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Steven J. Inc. v. Landmark American Insurance Co.

United States District Court, Middle District of Pennsylvania

August 4, 2014

STEVEN J., INC., for itself and for and to the use of David Fenton, Plaintiff
v.
LANDMARK AMERICAN INSURANCE COMPANY and ENGLE MARTIN & ASSOCIATES Defendants

Conner Chief Judge

REPORT AND RECOMMENDATION

Martin C. Carlson United States Magistrate Judge

I. INTRODUCTION

The above-captioned action, which arises under the Court’s diversity jurisdiction, involves an insurance coverage dispute between an insured, his insurance company, and an independent claims adjuster, who examined a policy claim brought by the plaintiff for storm damage, and found that the claim entailed pre-existing conditions on the insured premises prior to the storm. In this factual scenario, we are asked to consider whether the actions of the claim adjuster constituted a tortious interference with the contractual relationship between the insured and the insurance company.

Finding that these actions by the claims adjuster do not rise to the level of tortious interference with this insurance contract since the adjuster’s “job was to investigate and report to [the insurance company] on the cause of loss”, Council Tower Ass'n v. Axis Specialty Ins. Co., 630 F.3d 725, 731 (8th Cir. 2011), we conclude that a claim of tortious interference with a contractual relationship does not lie here, and recommend dismissal of this claim.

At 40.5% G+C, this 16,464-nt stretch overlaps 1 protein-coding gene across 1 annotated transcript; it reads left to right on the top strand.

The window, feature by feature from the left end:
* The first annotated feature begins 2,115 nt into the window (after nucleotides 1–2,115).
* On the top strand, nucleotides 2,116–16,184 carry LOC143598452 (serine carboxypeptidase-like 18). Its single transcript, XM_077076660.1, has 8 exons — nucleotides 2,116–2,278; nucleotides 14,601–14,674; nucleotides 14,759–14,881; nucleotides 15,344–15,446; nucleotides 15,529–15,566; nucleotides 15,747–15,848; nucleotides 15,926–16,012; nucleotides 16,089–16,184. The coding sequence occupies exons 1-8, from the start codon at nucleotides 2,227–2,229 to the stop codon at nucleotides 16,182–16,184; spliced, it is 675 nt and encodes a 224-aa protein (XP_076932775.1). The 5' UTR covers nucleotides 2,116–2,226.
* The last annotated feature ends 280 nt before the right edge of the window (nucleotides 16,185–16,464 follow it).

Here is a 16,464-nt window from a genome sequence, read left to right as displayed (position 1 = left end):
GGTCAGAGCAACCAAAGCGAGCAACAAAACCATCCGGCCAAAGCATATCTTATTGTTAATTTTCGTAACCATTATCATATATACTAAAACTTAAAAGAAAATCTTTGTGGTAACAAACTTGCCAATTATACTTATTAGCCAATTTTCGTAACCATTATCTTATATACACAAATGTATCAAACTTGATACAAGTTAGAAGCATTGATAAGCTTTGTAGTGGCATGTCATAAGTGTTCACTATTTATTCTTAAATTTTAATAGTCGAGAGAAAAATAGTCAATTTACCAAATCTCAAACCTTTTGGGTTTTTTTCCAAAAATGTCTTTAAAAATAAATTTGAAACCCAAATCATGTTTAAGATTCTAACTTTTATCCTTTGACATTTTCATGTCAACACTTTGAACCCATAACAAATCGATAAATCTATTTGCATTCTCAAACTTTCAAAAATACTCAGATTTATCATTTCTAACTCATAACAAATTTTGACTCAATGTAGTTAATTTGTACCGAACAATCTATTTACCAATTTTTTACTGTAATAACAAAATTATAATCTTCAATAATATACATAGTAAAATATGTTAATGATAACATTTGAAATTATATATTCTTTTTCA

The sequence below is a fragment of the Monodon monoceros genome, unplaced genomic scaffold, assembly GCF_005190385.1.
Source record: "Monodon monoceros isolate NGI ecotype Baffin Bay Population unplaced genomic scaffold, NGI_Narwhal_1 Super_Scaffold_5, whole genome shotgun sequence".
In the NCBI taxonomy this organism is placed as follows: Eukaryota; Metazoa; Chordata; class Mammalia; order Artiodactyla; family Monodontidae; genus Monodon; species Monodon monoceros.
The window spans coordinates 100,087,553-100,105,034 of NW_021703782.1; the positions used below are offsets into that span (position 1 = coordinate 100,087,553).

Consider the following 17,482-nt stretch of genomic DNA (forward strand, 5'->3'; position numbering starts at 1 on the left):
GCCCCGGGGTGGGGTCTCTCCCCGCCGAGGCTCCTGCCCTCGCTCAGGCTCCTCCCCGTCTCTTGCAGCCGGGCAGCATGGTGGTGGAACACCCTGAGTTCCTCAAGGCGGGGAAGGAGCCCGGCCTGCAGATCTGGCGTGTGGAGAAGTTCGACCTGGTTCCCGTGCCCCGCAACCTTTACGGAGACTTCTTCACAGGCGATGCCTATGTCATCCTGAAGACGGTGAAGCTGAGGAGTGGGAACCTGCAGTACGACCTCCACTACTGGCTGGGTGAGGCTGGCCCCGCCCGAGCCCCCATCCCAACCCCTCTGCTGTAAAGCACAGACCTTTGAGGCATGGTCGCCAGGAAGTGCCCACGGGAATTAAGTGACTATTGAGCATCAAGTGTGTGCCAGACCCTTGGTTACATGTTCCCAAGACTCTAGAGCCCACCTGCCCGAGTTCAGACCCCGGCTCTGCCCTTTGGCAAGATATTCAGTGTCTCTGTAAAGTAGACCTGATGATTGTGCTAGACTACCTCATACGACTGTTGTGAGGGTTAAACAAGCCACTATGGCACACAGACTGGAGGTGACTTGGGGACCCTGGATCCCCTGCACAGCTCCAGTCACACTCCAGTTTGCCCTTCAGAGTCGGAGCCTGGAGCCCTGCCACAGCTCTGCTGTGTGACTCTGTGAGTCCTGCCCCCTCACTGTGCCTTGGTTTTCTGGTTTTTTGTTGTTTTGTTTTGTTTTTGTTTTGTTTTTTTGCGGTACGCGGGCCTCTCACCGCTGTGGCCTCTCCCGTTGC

II. Statement of Facts and of the Case

The well-pleaded facts in this case can be simply stated: The plaintiff was a lessee who held an option to purchase a property in Monroe County, Pennsylvania. (Doc. 18, ¶4.) This real estate was insured through the defendant, Landmark American Insurance Company. (Id., ¶5.) The policy listed the plaintiff, Steven J., Inc., as a lienholder on this insurance policy.

According to Steven J., in October 2012, the property was heavily damaged in a storm. (Id., ¶7.) Steven J., submitted a loss claim on the property to Landmark, and Landmark engaged Engle Martin & Associates to review this claim. (Id., ¶¶ 8-10.) Steven J., then alleges that the claim was wrongfully denied by Landmark on the basis of an report by Engle Martin, the claims adjuster, which incorrectly concluded that the claim on the insured property involved pre-existing damage that had not been caused by the storm. (Id., ¶¶10-15.) Alleging that the claims adjuster’s report was wrongfully withheld from the plaintiff, and reached an outrageously erroneous conclusion, Steven J., filed this lawsuit leveling two claims and causes of action. First, with respect to landmark, Steven J., asserts that the defendant’s failure to pay this claim constitutes a breach of this insurance contract in which Steven J., has a beneficial interest as a lienholder on the insured property. (Id., ¶¶16-27.) The amended complaint goes on in Count II to allege that Engle Martin, the claims adjuster, tortiously interfered with this insurance contract by investigating the claim and submitting its report to Landmark, stating that the investigation indicated that the claim entailed pre-exiting damage to the insured premises, a finding that Steven J., discounts as outrageous.

Engle Martin has now moved to dismiss this tortious interference with contract claim, (Doc. 24.) arguing that the complaint fails to state a claim upon which relief may be granted. This motion is fully briefed by the parties, (Docs. 25, 27, [1] and 28.), and is, therefore, ripe for resolution. For the reasons set forth below it is recommended that the motion to dismiss be granted, and the tortious interference with contract claim against Engle Martin be dismissed.

III. Discussion

A. Motion to Dismiss–Standard of Review